17. A system for processing a narrowband speech signal at a receiver, comprising:
an upsampler that receives the narrowband speech signal and increases the sampling frequency to generate an output signal having an increased frequency spectrum;
a parametric spectral analysis module that receives the output signal from the upsampler and analyzes the output signal to generate parameters associated with a speech model and a residual error signal;
a pitch decision module that receives the residual error signal from the parametric spectral analysis module and generates a pitch signal that represents the pitch of the speech signal and an indicator signal that indicates whether the speech signal represents voiced speech or unvoiced speech;
a residual extender and copy module that receives and processes the residual error signal and the pitch signal to generate a synthetic upper band signal component.
18. A system according to
claim 17
, further comprising:
a synthesis filter that receives parameters from the parametric spectral analysis module and information derived from the residual error signal, and generates a wideband signal that corresponds to the narrowband speech signal.
19. A system according to
claim 17
, wherein the indicator signal from the pitch decision module controls a switch connected to an input to the synthesis filter, such that if the indicator signal indicates that the speech signal represents voiced speech, then the input to the synthesis filter is connected to the output of the residual extender and copy module, and if the indicator signal indicates that the speech signal represents unvoiced speech, then the input to the synthesis filter is connected to the residual error signal output from the parametric spectral analysis module.
Description
BACKGROUND

[0001] The present invention relates to techniques for transmitting voice information in communication networks, and more particularly to techniques for enhancing narrowband speech signals at a receiver.

[0002] In the transmission of voice signals, there is a trade off between network capacity (i.e., the number of calls transmitted) and the quality of the speech signal on those calls. Most telephone systems in use today encode and transmit speech signals in the narrow frequency band between about 300 Hz and 3.4 kHz with a sampling rate of 8 kHz, in accordance with the Nyquist theorem. Since human speech contains frequencies between about 50 Hz and 13 kHz, sampling human speech at an 8 kHz rate and transmitting the narrow frequency range of approximately 300 Hz to 3.4 kHz necessarily omits information in speech signal. Accordingly, telephone systems necessarily degrade the quality of voice signals.

[0003] Various methods of extending the bandwidth of speech signals transmitted in telephone systems have been developed. The methods can be divided into two categories. The first category includes systems that extend the bandwidth of the speech signal transmitted across the entire telephone system to accommodate a broader range of frequencies produced by human speech. These systems impose additional bandwidth requirements throughout the network, and therefore are costly to implement.

[0004] A second category includes systems that use mathematical algorithms to manipulate narrowband speech signals used by existing phone systems. Representative examples include speech coding algorithms that compress wideband speech signals at a transmitter, such that the wideband signal may be transmitted across an existing narrowband connection. The wideband signal must then be de-compressed at a receiver. These methods can be expensive to implement since the structure of the existing systems need to be changed.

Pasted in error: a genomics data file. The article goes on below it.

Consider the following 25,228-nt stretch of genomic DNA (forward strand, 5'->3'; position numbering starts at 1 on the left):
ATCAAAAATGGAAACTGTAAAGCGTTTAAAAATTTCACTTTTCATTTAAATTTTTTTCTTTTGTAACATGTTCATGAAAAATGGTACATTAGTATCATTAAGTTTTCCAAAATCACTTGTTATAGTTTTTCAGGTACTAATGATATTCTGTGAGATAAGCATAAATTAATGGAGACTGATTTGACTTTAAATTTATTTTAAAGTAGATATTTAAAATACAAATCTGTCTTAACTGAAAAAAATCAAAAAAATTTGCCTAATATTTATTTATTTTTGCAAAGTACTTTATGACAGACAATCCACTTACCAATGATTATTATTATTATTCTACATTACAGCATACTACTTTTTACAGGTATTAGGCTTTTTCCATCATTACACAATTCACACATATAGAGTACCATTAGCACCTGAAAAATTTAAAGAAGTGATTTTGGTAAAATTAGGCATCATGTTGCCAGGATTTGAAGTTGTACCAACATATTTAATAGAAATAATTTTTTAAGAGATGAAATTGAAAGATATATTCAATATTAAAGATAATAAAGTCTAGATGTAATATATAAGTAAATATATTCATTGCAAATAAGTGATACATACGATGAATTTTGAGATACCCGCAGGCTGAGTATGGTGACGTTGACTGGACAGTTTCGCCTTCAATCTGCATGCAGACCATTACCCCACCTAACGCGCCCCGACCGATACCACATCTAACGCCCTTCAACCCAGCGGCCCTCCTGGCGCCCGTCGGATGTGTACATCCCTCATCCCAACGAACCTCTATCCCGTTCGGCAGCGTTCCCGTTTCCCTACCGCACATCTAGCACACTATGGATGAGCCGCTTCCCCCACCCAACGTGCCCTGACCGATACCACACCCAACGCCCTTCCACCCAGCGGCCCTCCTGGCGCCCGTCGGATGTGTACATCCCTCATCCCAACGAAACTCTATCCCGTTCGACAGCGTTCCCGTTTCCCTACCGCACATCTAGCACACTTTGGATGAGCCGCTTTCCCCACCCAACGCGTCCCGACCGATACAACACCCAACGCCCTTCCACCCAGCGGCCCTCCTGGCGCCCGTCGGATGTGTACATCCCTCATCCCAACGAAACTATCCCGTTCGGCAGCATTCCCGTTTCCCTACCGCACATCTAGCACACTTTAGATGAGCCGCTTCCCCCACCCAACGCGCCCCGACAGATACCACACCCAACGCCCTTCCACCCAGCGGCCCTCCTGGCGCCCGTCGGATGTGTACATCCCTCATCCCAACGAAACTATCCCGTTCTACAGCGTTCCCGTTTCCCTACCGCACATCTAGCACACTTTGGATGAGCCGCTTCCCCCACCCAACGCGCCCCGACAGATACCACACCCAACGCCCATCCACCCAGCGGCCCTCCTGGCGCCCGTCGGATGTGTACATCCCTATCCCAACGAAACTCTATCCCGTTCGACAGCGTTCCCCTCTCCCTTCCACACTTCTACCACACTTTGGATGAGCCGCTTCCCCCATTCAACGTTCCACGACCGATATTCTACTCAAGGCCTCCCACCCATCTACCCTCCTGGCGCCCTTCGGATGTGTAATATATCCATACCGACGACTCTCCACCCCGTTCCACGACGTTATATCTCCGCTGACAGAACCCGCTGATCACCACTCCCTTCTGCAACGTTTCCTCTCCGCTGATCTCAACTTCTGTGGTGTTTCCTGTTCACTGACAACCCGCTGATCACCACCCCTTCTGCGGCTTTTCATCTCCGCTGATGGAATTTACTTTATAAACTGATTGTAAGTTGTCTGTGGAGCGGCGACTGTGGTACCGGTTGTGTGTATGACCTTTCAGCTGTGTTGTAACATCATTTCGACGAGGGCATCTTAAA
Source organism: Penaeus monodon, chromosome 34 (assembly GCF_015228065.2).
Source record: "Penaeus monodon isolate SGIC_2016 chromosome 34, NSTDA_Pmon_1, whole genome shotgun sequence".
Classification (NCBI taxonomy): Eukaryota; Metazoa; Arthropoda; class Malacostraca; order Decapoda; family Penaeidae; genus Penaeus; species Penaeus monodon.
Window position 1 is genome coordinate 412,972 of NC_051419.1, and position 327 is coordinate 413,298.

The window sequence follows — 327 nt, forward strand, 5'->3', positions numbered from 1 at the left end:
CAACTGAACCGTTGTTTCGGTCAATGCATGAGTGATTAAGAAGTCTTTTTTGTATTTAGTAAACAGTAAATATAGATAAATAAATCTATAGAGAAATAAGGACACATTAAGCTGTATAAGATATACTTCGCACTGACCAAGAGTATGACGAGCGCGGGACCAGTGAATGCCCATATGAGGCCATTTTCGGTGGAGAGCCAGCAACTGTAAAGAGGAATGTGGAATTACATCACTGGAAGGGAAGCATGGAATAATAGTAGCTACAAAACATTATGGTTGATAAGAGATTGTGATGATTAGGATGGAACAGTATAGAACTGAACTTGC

[0005] Other techniques implement a “codebook” approach. A codebook is used to translate from the narrowband speech signal to the new wideband speech signal. Often the translation from narrowband to wideband is based on two models: one for narrowband speech analysis and one for wideband speech synthesis. The codebook is trained on speech data to “learn” the diversity of most speech sounds (phonemes). When using the codebook, narrowband speech is modeled and the codebook entry that represents a minimum distance to the narrowband model is searched. The chosen model is converted to its wideband equivalent, which is used for synthesizing the wideband speech. One drawback associated with codebooks is that they need significant training.

[0006] Another method is commonly referred to as spectral folding. Spectral folding techniques are based on the principle that content in the lower frequency band may be folded into the upper band. Normally the narrowband signal is re-sampled at a higher sampling rate to introduce aliasing in the upper frequency band. The upper band is then shaped with a low-pass filter, and the wideband signal is created. These methods are simple and effective, but they often introduce high frequency distortion that makes the speech sound metallic.

[0007] Accordingly, there is a need in the art for additional systems and methods for transmitting narrowband speech signals. Further, there is a need in the art for systems and methods for processing narrowband speech signals at a receiver to simulate wideband speech signals.

SUMMARY

[0008] The present invention addresses these and other needs by adding synthetic information to a narrowband speech signal received at a receiver. Preferably, the speech signal is spilt into a vocal tract model and an excitation signal. One or more resonance frequencies may be added to the vocal tract model, thereby synthesizing an extra formant in the speech signal. Additionally, a new synthetic excitation signal may be added to the original excitation signal in the frequency range to be synthesized. The speech may then be synthesized to obtain a wideband speech signal. Advantageously, methods of the invention are of relatively low computational complexity, and do not introduce significant distortion into the speech signal.